200 year-old house on 25 rocky acres in high country upstate NY and SO many highbush blueberries!
Thursday, September 3, 2009
I participated in a photography meetup event yesterday at the Schaghticoke Fair. Meetup.com is an incredible collection of groups, similar to yahoogroups for email lists, but meetup is for .... meeting, doing things. There are groups for every possible interest/location combination, I'm sure. Take a look at meetup.com for your area and see what's there!
Since photography is one of my interests, I joined this group (and a gourmet group) when I got to upstate NY late last year. I've only gone on one other outing before this one - it was a hike to see local waterfalls. I've skipped get-togethers at a local cemetary, and architectural photo walks in some pretty old towns around here, just because it wasn't convenient. That's the beauty of meetup. Participating when it works means that everyone wants to be the same place you are, and that's neat. Anyway, yesterday's meetup at the fair (pronounced Scat'-icoke) was to take pictures of the midway as the sun set, and after. I took over 100 shots, going mostly for shapes and colors. And words. For some reason I like taking pictures of letters and words. And juxtapositions of things that don't belong together. And to leave something missing, so you have to think, ... what's missing here? This one is easy, I hope.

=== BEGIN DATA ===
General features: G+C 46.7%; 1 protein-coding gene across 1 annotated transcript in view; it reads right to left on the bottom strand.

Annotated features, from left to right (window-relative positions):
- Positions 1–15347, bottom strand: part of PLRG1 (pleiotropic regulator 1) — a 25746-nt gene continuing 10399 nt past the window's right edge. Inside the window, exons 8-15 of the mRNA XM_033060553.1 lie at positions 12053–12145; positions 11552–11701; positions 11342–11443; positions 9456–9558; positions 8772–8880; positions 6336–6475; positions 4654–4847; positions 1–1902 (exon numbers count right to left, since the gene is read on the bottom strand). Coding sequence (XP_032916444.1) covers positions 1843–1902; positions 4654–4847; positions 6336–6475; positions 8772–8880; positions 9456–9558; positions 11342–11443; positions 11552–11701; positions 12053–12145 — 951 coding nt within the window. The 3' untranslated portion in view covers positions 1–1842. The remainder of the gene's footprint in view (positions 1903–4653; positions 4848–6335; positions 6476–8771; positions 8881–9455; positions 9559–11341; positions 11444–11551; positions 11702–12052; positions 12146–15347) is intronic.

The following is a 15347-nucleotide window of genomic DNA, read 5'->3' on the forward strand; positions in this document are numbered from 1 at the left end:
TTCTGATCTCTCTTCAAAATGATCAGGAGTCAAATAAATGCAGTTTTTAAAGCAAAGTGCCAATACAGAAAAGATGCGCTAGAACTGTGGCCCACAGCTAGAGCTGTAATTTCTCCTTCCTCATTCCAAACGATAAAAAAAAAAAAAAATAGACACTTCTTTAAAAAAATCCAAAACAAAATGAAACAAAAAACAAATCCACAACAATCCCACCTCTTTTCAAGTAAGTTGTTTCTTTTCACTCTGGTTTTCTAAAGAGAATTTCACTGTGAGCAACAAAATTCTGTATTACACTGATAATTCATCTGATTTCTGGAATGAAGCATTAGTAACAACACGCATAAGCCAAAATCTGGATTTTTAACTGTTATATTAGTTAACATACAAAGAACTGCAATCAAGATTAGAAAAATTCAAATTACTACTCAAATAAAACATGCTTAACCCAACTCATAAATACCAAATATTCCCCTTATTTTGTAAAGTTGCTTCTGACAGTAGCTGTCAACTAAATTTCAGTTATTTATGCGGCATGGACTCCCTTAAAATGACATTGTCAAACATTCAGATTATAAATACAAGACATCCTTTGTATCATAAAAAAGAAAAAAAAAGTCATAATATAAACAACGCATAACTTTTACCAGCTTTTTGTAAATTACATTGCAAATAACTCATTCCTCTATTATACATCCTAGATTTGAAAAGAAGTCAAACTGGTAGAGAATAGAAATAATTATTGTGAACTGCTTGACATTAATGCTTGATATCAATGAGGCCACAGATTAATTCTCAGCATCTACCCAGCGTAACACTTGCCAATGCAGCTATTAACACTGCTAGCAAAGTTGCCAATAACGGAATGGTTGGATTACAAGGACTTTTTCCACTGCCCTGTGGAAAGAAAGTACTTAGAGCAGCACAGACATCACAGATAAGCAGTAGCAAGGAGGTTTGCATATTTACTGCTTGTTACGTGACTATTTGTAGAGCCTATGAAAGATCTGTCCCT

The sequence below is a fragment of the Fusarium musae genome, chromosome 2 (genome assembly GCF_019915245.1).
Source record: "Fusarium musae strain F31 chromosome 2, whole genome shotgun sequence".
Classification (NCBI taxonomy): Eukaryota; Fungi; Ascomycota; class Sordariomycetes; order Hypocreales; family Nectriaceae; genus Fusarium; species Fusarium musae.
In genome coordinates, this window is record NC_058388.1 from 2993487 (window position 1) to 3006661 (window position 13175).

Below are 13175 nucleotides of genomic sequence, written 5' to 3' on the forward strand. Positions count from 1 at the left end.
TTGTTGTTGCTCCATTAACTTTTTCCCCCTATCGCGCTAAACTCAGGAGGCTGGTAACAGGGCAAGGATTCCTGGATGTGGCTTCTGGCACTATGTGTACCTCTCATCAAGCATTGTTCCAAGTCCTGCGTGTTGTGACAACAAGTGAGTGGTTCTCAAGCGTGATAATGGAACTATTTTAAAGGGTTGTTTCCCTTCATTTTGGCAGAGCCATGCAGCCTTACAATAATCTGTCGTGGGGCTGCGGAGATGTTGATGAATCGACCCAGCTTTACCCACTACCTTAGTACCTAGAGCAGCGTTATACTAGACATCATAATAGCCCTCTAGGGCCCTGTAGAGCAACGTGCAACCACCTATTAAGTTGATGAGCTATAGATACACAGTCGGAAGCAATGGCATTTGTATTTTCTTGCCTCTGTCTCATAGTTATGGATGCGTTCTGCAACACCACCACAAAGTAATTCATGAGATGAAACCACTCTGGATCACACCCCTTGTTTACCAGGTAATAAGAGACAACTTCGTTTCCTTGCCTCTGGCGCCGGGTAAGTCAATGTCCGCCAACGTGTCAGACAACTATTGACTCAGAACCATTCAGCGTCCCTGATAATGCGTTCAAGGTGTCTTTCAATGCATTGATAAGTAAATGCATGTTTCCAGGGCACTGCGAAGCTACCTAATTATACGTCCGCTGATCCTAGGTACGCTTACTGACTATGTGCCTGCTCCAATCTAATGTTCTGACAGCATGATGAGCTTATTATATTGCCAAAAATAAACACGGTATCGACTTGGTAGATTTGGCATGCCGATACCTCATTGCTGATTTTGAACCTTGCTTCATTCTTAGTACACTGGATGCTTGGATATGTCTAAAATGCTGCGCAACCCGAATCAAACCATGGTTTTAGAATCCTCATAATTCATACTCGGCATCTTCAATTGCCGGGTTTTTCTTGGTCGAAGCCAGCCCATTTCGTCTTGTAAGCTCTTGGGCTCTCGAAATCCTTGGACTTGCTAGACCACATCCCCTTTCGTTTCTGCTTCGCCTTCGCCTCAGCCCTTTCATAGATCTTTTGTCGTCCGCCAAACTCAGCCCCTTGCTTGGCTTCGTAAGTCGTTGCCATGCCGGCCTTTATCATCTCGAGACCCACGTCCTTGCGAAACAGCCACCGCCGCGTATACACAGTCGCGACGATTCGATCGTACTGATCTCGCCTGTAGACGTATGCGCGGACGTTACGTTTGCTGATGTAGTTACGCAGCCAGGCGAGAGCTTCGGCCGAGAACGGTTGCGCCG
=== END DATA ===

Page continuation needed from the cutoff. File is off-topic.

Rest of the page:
I got a chance to try out an old camera of mine that I had given to my father a few years ago. He didn't use it, so he gave it back. It's a big, hulking Panasonic Lumix with a 12x optical zoom that I compared to my trusty Sony Cybershot that's been around the world with me and across the country twice.
What I noticed (and have suspected for a few weeks now), is that the Cybershot is having trouble focusing. It's hard for you to to tell because I size these pictures so small, but this last shot (as most of my recent shots with this camera) is a little out of focus. One of the things I love about this camera, in addition to how small it is, is that it has a 'vivid' setting that makes things look so good! The two top shots are with the Panasonic, the bottom one is the Sony. Come on little guy! You can do it!